Security and Hardening Guide

Deals with the particulars of installing and setting up a secure SUSE Linux Enterprise Server, and additional post-installation processes required to further secure and harden that installation. Supports the administrator with security-related choices and decisions.

The SUSE Linux Enterprise Server Security and Hardening Guide deals with the particulars of installation and set up of a secure SUSE Linux Enterprise Server and additional post-install processes required to further secure and harden that installation. Security and hardening elements and procedures are best applied to a server both during installation and post-installation and aim to improve the fitness of the system for the purposes demanded by its administrator.

This guide supports administrator in making security related choices and decisions. The individual steps and procedures should be seen as proposals, not as strict rules. You will often need to evaluate the usefulness of measures for your organization yourself.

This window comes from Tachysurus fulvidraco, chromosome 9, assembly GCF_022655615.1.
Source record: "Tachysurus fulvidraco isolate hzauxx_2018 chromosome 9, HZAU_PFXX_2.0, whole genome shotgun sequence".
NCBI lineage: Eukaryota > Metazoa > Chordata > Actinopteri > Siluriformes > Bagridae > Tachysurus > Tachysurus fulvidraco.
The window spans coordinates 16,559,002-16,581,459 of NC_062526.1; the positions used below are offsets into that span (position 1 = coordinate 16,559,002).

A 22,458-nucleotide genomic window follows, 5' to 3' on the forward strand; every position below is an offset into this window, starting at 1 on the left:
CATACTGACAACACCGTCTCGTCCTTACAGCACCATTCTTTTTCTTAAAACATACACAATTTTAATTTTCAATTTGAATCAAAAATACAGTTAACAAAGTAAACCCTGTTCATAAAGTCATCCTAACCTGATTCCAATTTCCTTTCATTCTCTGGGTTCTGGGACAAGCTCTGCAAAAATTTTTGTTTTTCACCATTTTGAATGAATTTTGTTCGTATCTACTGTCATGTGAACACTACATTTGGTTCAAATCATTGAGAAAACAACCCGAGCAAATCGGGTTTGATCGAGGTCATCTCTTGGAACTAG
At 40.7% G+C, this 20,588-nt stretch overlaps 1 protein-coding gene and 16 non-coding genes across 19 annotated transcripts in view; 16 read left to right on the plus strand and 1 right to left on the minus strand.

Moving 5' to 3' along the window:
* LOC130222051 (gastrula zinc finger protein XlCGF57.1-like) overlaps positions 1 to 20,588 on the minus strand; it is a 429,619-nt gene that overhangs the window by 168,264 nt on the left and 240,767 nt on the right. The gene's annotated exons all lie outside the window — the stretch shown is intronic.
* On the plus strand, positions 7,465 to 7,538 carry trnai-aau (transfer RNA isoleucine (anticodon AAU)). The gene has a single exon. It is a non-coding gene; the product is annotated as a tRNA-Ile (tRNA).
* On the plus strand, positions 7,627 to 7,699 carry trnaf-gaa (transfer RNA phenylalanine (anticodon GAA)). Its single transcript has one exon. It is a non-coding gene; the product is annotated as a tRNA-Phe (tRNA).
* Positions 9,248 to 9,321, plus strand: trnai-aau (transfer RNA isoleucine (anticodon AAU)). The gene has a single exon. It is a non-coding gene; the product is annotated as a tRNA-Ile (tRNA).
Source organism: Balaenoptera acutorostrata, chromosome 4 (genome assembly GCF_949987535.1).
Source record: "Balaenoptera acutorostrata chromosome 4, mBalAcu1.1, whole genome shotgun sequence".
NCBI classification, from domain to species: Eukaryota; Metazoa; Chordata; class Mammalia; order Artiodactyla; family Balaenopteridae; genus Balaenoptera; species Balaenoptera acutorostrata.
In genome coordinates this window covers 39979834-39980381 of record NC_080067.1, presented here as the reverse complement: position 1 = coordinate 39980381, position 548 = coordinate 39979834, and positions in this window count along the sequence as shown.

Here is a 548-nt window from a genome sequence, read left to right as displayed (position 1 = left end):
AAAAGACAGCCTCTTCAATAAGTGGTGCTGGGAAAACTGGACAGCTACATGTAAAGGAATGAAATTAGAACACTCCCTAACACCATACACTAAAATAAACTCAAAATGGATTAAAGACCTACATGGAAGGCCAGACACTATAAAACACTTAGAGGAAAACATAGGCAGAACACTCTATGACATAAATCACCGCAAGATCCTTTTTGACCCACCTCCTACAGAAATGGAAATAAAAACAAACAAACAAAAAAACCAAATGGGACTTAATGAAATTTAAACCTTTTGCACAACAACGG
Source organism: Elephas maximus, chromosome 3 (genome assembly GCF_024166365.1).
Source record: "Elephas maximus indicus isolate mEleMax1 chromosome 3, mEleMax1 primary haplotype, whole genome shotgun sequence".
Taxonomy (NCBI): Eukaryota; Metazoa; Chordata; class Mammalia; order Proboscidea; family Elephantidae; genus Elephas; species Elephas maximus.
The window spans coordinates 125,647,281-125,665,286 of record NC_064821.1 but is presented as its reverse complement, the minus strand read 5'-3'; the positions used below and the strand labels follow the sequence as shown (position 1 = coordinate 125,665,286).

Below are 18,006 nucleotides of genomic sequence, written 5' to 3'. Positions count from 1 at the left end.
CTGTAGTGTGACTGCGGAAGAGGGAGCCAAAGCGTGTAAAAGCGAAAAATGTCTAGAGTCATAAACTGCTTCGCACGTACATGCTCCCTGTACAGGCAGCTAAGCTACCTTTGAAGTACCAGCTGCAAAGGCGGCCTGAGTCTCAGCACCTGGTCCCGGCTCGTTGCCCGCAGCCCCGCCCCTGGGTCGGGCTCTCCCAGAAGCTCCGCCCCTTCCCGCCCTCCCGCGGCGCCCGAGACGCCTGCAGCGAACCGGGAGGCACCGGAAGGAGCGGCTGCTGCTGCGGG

The objective is to improve the security value of the system. Definitions about the meaning of the term security vary, but we want to settle on one that is both simple and abstract:

A good system does what it is expected to do, and it does it well.

A secure system is a good system that does nothing else.

The focus of this guide lies on doing nothing else. The Linux system is constructed in such way that security policies are enforced. These policies consist of the following concepts (fairly generic and incomplete list):

  • DAC (Discretionary Access Control): File and directory permissions, as set by chmod and chown.

  • Privileged ports: TCP and UDP ports 0-1023 and raw sockets can only be used by root.